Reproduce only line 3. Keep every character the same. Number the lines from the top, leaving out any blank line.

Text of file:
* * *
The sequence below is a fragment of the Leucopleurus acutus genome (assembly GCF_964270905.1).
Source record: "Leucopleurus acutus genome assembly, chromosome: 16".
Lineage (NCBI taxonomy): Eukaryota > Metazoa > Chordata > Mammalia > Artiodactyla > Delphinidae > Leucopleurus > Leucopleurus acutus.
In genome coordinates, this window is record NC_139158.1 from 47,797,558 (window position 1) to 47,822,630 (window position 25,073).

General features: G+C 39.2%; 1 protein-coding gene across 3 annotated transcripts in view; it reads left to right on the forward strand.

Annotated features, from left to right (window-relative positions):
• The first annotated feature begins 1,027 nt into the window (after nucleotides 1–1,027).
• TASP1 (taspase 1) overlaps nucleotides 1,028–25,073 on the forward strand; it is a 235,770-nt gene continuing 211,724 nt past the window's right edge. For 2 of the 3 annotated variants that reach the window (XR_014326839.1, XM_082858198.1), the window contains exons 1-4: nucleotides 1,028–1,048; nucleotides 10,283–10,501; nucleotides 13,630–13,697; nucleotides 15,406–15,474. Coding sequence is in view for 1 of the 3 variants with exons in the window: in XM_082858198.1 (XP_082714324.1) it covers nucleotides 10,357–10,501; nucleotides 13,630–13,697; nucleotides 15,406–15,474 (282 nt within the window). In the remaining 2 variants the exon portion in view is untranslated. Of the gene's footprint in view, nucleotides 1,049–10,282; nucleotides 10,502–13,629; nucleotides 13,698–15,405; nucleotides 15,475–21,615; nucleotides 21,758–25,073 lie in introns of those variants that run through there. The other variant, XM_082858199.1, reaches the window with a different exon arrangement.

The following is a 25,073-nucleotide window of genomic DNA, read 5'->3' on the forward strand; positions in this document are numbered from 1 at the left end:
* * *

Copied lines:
Lineage (NCBI taxonomy): Eukaryota > Metazoa > Chordata > Mammalia > Artiodactyla > Delphinidae > Leucopleurus > Leucopleurus acutus.